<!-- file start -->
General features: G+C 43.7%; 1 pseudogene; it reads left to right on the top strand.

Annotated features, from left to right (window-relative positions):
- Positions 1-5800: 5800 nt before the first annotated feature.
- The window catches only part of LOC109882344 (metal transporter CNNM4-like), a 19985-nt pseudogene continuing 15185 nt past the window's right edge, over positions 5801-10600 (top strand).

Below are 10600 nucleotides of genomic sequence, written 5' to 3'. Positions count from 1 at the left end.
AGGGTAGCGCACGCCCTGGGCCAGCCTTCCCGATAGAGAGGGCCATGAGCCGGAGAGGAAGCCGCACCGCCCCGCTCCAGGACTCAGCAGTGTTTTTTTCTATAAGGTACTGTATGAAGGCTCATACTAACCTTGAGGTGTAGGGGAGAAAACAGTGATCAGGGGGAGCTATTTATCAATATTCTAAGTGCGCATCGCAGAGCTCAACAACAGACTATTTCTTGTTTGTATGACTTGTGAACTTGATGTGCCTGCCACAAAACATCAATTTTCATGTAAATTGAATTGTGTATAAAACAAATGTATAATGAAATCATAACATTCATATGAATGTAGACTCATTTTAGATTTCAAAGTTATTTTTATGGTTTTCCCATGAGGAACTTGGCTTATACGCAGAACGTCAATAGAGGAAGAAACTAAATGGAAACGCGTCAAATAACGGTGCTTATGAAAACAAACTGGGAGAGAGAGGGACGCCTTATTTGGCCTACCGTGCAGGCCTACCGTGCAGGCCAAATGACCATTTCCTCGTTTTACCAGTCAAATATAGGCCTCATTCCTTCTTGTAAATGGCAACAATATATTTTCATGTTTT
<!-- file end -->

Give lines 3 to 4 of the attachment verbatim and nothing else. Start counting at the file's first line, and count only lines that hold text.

- Positions 1-5800: 5800 nt before the first annotated feature.
- The window catches only part of LOC109882344 (metal transporter CNNM4-like), a 19985-nt pseudogene continuing 15185 nt past the window's right edge, over positions 5801-10600 (top strand).